The chancellor’s answer to the second question is lengthy—Andy Roman is very thorough—but he concludes that the use of the provisional rite, without modification, and a marriage license are  pretty much all a priest needs to satisfy both canon and civil law with respect to a (civil) same-sex marriage.

The third question is really whether Bishop McConnell will get into trouble with the church for allowing same-sex marriages to be performed in Pittsburgh churches. This seems a reasonable concern. Resolution A049 clearly anticipated the use of the provisional rite in states where same-sex marriage is legal, and the chancellor concludes, without too much trouble, that the bishop will be on solid ground if he approves same-sex weddings in Episcopal churches.

So, based on the advice of his chancellor, Bishop McConnell will allow diocesan priests to use the provisional rite. The couple, however, must have earlier been married in a civil ceremony or must have a valid marriage license. The provisional rite must be used without modification, except as provided in it own rubrics.

A ceremony following the guidelines provided by Bishop McConnell, then, will certainly effect the marriage of two women or two men. The Commonwealth of Pennsylvania and the United States government will consider them married. (Louisiana and some other states, not so much.) Technically, the church will not consider the couple married in the traditional sense. In practice, I doubt this will make much difference. The couple is blessed in the provisional rite, and that’s about the only benefit of substance a heterosexual couple gets out of a church wedding anyway.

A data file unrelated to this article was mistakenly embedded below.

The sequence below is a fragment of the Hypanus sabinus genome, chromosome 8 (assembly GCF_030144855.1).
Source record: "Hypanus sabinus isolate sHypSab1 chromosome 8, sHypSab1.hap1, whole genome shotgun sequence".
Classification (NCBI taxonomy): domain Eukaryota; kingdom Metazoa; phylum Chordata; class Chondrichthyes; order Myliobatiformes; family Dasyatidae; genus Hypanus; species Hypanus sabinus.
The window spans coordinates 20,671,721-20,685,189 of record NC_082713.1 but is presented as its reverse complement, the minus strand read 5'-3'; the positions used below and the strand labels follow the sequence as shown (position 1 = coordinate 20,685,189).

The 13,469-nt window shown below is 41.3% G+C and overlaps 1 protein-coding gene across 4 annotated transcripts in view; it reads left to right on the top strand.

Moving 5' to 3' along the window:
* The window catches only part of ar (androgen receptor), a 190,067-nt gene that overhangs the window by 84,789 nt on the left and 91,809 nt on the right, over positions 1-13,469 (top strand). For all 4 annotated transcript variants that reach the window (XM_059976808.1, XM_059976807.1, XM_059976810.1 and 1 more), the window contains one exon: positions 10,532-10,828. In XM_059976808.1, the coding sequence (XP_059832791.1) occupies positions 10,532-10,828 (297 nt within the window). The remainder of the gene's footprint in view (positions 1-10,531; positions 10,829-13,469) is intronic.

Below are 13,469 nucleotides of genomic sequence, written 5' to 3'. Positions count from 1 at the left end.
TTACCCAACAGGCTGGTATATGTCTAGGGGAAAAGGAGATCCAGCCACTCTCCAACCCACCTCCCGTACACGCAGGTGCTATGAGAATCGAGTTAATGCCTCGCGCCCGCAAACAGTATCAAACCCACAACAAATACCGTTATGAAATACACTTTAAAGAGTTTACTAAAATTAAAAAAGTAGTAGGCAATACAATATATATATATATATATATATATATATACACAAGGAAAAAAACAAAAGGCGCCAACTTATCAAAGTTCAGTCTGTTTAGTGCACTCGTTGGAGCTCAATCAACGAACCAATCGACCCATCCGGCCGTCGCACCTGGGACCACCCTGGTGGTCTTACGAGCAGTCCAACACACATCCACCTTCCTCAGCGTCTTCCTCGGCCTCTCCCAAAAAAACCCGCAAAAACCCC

The same-sex couple will not be pronounced—what should they be pronounced, anyway?—husband and wife or married or whatever. But the Pronouncement from the provisional rite should seem just fine:
Inasmuch as N. and N. have exchanged vows of love and fidelity in the presence of God and the Church, I now pronounce that they are bound to one another in a holy covenant,
as long as they both shall live. Amen.


  1. Lionel,

    Just fyi, the provision about a marriage witnessed by a "religious society, religious institution or religious organization" is rooted in our state's Quaker heritage. Since the Quakers are a religious community without ordained clergy, the marriage statute was developed so that members of such a laity-only denomination may be married in their churches according to their own customary. Ordinarily the "Stated Clerk," perhaps like our Senior Warden, will sign the license on behalf of the congregation. It's not limited to Quakers, of course--but would include any "regularly established church or congregation" where there is no recognition of clergy . . . . I believe, for example, some Buddhist sects would fit this definition--though others do ordain clergy.

    Bruce Robison

    1. Thanks, Bruce. Not being a native Pennsylvanian, I would not even have thought of that explanation.

  2. I'm curious that you note the blessing is the only thing that a heterosexual couple get out of a church wedding. What about sacramental grace? It is very much he case, as the bishop notes, that the blessing rite for a same sex couple is not a sacramental rite, and I would definitely see this as a bit of unfinished business for the next General Convention. Still, very happy with were we have gotten to today.

    1. What, exactly, is sacramental grace, and how is it different from a simple blessing? That said, I, too, would like to see the General Convention put both same- and opposite-sex unions into the same category.


Anonymous comments are not allowed. All comments are moderated by the author. Gratuitous profanity, libelous statements, and commercial messages will be not be posted.